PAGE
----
International Organisation for Standardisation’s warning to suspend Pakistan’s membership worries business community

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The International Organisation for Standardisation’s (ISO) warning to suspend Pakistan’s membership has caused tensions among the business community as it will impact the image of goods and products originating from the nation, Dawn reported. 

Earlier, ISO warned the Pakistan Quality Standards Control Authority (PSQCA) that their membership would be suspended if the annual subscription pending since 2022 was not cleared.

Reacting to the warning sent by ISO, Vice President and in-charge of the Federation of Pakistan Chamber of Commerce and Industry (FPCCI) capital office Aminullah Beg said such slackness by the authorities had to be taken as a serious crime.

He said the main problem in Pakistan was that the bureaucracy had become too strong and they were not held accountable for any misdoing or callous performance, as per Dawn.

The ISO had told the government through the Permanent Mission of Pakistan to the United Nations Office and other international organisations in Geneva that the subscription fee for the year 2022 remains unpaid, leading to the suspension of PSQCA membership, he said.

The ISO had said that in case of suspension, the PSQCA will not have voting rights, and other facilities including access to free publications and documents from the organisation.

The warning comes following a series of reminders sent by the ISO, and the international body has also outlined the cumbersome process for membership restoration in case of suspension.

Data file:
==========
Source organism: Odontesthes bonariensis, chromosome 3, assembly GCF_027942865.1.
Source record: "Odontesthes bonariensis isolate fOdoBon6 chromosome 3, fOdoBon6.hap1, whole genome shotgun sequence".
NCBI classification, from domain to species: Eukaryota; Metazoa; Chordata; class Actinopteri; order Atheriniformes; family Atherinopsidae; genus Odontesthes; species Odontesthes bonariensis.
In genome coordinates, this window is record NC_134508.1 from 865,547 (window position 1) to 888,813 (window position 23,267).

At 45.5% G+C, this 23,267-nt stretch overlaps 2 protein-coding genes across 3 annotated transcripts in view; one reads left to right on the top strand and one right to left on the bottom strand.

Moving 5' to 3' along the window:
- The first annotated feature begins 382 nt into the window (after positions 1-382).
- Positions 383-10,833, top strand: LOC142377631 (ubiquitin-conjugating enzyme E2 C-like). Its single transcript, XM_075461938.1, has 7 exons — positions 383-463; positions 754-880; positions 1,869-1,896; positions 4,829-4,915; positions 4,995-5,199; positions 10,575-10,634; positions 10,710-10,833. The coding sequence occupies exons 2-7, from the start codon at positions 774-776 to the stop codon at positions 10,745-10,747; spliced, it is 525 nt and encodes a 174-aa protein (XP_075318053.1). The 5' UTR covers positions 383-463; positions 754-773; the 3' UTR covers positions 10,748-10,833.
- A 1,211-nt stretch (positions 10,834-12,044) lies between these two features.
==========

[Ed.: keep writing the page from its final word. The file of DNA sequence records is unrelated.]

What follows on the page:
Established under the PSQCA Act 1996 to provide one-window services for Standardisation and Conformity Assessment, the authority is the local agency of ISO in Pakistan to enforce and implement quality and environmental management systems including the ISO:9001-2000 and ISO:14000 and assist local industries in obtaining certifications for these systems, reported Dawn.

Stakeholders have criticised the state of affairs in the PSQCA claiming that it was not just any department but it was like a rating agency for all industries.

“Just because of red tape and official lacuna, the industry was suffering and the reputation of local manufacturing units was at risk,” Islamabad Industrial Association President Ahmed Waheed said.

He said not only international buyers were already looking at Pakistani products with suspicion, but it was also getting difficult to convince international investors about the quality standards of industrial units in the country.

“This was because of few government departments like PSQCA,” Dawn quoted Waheed as saying.

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